Filling in for missing team members opened this CIO's eyes to some of the issues that go on under his radar.
My team has been short-staffed for a while now due to the departure of our database administrator and our web person leaving for a few weeks for maternity leave. Since these two positions backed each other up, having both people gone has been a real strain. Fortunately, our new database administrator started recently, so we're getting him up to speed. During the time in which this position-and its backup-went unfilled were very eye opening events for me.
I've spent a few weeks now working multiple jobs-handling the critical issues that used to go to our database administrator, handling critical web site issues, and trying to stay on top of the "CIO work" that, in theory, needs to get done, too. Quite frankly, because of the time of the year-classes started at the end of August-the CIO work went to the bottom of the list in favor of a slew of very time-sensitive demands placed on the IT department as the result of major non-IT summer events that required huge assistance from the entire IT staff while also taxing our resources. This was all on top of losing multiple people from the department and training some other new people that joined the team over the summer. So, all in all, the last couple of months have been... insane.
Although things have been a bit out of control lately, I've learned a whole lot in recent weeks that will help me become a better CIO and to better frame our long-term priorities. First, I relearned what it's like to man-not manage-a help desk. Sure, I did do some managing of the help desk as far as assigning tickets, but more often than not, I spent large swaths of time on handling trouble tickers that would have previously been sent to people in currently vacant positions. As a result, I have a much better view of the kinds of requests that are coming into these people. As I work with my team on developing a longer-term plan for technology, this kind of information really helps me to better target our efforts. For example, we're working on a business process improvement project designed to help people across the Westminster College campus do their jobs more efficiently in order to reduce, or at least stabilize, burgeoning workloads. As a result of my deeper foray into daily operations, I have a much better view of our current situation. In short, some parts of it are a mess. Although I knew before my database person left that we had some data challenges to face, I've now discovered first-hand the sheer scope of the problem. More importantly, I have a better understanding of the root causes. While not an insurmountable problem, my new understanding of the scope helps me to better define a framework for future process changes so that we can avoid these kinds of problems later on. Beyond developing cool new stuff, we also need to fix the current quagmire, too.
On the web front, I've been handling a lot of the content work for our web site, although I did happily ship some off to a former employee that expressed an interest in some contract work. On this side of the house, I have been able to get a better look at exactly what kinds of tasks my web developer was doing. In addition to making enhancements to our web site in an effort to market ourselves better to prospective students, she has been handling all sorts of content update tasks for many, many people on campus. Again, I knew she was doing content updates for some people-for example, IT handles web content for our own group as well as for the Academic group-but a number of updates came into our support request system that really confused me. Why, for example, was IT posting jobs for HR on the web site? After some discussion with others on campus, I've learned a couple of things: 1) We need to do more training on managing content is SharePoint 2007; 2) Some web management tasks are simply too complex and need to be refined. One of our tasks in the short-term will be to provide more complete training for people on campus so that they can handle their own web updates. In fact, this morning, I spent 15 minutes showing our HR Director how to post jobs on our site using a nifty form that our web developer had created before her temporary departure. Now, people don't need to wait on us to get jobs posted on the web. HR can do it immediately so there is little or no lag. An easy form took the complexity out of the equation. We need to extend this training and simplicity to many, many more people on campus. When we chose SharePoint 2007 for our new content management system, one of the deciding factors was the ability for anyone to make content changes for their own areas. As a result of my experience in the past few weeks, I'm more prepared than ever to make that goal a priority and free up the web developer to develop!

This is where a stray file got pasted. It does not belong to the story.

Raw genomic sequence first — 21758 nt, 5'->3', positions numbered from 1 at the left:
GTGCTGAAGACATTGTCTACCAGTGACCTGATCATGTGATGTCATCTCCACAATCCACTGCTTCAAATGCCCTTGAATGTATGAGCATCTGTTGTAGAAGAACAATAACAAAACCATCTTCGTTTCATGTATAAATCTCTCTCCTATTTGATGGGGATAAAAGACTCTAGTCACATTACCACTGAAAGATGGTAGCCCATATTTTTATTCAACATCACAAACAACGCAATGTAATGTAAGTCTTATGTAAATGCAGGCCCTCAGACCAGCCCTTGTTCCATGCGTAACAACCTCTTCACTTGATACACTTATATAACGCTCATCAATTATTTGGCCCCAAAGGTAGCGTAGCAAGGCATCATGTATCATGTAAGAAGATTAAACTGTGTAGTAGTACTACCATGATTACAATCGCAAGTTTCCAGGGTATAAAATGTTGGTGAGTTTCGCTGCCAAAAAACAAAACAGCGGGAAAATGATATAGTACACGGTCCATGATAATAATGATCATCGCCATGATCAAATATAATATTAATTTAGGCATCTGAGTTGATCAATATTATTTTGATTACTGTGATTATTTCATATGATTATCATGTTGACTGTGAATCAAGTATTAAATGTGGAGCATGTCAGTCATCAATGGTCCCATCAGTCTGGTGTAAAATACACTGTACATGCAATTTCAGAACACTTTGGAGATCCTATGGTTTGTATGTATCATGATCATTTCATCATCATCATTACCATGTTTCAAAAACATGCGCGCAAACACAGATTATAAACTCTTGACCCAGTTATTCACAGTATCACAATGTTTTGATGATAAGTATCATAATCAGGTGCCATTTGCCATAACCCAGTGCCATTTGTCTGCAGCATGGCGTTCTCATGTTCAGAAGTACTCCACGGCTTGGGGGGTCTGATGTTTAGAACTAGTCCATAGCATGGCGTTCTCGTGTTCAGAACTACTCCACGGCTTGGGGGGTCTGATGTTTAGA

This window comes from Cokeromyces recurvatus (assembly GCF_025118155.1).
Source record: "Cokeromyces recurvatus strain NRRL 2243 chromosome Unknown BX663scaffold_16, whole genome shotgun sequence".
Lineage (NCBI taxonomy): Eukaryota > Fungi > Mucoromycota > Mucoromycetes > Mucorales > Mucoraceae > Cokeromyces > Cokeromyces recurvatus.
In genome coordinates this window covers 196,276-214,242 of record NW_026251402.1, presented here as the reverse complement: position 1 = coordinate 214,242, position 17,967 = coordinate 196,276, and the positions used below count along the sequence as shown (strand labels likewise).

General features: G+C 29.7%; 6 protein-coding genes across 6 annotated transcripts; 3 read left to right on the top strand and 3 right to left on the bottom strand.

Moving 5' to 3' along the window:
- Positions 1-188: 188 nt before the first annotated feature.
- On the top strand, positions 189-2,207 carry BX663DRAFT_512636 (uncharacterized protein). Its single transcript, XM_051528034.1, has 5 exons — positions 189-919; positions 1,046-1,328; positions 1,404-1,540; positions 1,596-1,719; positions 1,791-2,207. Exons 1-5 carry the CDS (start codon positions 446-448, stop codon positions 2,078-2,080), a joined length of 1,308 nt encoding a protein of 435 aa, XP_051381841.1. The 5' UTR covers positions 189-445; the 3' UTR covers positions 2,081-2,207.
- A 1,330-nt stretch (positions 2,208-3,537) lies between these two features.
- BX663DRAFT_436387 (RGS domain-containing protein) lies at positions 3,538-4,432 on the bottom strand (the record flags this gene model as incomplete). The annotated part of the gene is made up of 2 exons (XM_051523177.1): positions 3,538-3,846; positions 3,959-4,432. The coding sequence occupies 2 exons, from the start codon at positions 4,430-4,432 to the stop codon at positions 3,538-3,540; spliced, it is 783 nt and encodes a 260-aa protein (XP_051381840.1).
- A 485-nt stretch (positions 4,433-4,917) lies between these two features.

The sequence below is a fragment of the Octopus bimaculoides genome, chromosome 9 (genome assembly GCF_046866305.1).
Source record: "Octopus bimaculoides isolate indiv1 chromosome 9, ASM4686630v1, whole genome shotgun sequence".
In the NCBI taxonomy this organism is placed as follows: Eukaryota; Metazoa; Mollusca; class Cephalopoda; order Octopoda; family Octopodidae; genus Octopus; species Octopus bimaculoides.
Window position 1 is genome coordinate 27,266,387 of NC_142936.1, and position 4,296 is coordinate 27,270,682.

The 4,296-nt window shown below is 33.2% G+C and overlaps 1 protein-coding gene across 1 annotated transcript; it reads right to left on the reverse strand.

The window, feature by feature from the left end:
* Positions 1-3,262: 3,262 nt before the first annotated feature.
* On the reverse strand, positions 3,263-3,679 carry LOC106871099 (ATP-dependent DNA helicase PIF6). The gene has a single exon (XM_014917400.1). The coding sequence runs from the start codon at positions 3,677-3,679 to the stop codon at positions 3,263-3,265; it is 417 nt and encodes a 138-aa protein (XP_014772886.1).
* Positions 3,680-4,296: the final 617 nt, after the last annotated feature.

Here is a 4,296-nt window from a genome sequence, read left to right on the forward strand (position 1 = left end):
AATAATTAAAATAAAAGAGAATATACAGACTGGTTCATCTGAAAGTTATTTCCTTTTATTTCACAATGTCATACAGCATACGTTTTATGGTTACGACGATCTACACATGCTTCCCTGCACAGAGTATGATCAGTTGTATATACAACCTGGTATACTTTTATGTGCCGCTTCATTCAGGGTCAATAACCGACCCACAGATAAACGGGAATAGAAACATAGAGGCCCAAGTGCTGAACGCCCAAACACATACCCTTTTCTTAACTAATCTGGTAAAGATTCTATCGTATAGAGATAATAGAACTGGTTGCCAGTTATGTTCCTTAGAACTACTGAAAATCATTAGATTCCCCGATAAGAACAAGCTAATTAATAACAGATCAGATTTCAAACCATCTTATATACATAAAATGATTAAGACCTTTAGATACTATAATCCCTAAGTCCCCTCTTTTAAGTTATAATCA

Data management and the web are critical components in almost every IT organization. I've been fortunate to have very good staff in these positions in my shop; people who did whatever it took to get the job done. While I had a general sense of the challenges faced by the people in these jobs, my appreciation for their efforts and for their challenges has risen to a whole new level. My level of understanding about the challenges we face as a campus with regard to these issues has also risen greatly. As I work on a campus-wide business process improvement effort, this understanding will play a valuable role in tempering expectations and making sure that the solutions we develop are truly sustainable.